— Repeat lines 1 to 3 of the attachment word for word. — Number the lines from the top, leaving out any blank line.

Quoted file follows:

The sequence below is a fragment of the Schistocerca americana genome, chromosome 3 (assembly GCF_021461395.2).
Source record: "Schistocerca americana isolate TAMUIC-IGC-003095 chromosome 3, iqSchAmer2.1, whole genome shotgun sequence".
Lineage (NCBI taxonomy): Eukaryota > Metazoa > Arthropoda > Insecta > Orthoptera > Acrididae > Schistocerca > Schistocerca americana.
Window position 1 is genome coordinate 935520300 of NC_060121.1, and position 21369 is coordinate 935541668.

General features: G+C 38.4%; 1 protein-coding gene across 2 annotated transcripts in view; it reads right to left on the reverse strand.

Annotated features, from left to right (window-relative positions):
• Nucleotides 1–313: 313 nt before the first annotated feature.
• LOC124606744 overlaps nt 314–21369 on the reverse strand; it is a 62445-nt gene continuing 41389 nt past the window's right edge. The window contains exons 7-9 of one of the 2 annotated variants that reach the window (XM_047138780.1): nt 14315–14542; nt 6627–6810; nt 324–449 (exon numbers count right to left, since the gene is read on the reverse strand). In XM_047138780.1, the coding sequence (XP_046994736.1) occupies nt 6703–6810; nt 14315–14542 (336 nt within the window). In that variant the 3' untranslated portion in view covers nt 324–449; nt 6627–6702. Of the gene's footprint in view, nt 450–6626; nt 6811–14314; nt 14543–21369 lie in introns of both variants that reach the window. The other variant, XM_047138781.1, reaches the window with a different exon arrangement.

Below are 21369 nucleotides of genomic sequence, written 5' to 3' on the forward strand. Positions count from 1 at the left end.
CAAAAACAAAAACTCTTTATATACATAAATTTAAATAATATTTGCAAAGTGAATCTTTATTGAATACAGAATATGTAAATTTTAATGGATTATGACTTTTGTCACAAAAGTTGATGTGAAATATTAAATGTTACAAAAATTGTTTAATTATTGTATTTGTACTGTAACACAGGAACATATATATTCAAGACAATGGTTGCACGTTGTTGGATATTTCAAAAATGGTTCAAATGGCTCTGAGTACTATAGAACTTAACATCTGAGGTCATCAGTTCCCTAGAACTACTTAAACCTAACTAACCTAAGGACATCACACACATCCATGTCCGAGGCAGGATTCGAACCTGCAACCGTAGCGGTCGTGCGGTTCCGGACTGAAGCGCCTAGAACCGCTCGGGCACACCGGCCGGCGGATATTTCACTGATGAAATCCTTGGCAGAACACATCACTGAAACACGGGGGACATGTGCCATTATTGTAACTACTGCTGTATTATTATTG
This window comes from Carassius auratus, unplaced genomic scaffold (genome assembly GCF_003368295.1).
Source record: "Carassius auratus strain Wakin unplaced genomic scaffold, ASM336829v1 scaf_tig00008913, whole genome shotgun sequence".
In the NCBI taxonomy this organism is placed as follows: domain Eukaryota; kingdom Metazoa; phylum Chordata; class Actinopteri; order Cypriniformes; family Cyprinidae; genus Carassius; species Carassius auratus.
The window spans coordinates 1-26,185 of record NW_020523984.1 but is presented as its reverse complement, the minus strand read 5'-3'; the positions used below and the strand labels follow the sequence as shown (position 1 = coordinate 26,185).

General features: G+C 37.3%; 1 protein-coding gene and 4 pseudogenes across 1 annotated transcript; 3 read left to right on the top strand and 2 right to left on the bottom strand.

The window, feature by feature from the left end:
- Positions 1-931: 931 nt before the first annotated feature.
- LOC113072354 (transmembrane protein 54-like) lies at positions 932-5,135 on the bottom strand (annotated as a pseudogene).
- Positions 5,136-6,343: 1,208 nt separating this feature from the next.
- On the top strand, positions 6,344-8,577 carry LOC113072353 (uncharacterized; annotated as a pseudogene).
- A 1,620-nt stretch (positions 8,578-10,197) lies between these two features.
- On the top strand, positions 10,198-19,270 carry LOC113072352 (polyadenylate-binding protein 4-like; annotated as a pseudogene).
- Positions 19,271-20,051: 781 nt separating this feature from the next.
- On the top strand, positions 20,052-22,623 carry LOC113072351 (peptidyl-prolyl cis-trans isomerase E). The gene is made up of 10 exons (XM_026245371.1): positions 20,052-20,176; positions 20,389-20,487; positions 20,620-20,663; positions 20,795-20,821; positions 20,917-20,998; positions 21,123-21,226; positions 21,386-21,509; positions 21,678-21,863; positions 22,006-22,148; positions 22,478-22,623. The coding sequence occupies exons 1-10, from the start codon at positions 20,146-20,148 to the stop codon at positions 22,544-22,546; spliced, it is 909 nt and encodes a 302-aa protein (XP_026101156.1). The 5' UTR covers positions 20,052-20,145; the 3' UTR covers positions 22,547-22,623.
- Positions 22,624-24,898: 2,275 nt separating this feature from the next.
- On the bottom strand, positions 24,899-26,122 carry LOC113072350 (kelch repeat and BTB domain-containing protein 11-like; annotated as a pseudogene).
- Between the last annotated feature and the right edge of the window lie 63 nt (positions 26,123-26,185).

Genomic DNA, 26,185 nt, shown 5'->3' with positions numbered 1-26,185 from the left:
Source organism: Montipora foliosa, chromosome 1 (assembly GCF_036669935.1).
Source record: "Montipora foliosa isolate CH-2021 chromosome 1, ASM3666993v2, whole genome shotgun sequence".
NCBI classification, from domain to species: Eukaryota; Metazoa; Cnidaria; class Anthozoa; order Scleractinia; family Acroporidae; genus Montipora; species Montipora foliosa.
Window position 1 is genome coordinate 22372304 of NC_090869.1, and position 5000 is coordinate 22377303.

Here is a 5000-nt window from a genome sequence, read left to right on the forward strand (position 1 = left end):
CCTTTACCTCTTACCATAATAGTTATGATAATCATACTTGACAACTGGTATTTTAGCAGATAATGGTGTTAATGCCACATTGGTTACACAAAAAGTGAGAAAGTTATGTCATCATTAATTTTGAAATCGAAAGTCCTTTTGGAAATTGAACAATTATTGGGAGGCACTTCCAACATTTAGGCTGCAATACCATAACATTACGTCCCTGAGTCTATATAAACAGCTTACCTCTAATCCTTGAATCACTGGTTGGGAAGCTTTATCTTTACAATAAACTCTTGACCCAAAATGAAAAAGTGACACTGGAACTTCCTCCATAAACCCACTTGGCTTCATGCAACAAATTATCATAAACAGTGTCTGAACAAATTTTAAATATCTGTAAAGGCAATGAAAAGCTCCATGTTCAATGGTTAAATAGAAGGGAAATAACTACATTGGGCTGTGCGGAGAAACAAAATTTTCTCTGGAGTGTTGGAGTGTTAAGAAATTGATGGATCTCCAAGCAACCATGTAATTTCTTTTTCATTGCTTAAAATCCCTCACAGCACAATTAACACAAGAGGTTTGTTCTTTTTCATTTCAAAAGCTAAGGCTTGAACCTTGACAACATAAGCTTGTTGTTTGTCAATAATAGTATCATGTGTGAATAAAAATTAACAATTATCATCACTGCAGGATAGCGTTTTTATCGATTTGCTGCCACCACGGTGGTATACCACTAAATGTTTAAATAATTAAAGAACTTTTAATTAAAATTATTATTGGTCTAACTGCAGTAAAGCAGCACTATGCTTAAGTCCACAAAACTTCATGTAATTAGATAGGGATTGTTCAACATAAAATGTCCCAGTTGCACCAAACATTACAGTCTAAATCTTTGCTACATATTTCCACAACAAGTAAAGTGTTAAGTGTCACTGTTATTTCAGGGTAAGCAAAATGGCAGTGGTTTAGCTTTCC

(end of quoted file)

The sequence below is a fragment of the Schistocerca americana genome, chromosome 3 (assembly GCF_021461395.2).
Source record: "Schistocerca americana isolate TAMUIC-IGC-003095 chromosome 3, iqSchAmer2.1, whole genome shotgun sequence".
Lineage (NCBI taxonomy): Eukaryota > Metazoa > Arthropoda > Insecta > Orthoptera > Acrididae > Schistocerca > Schistocerca americana.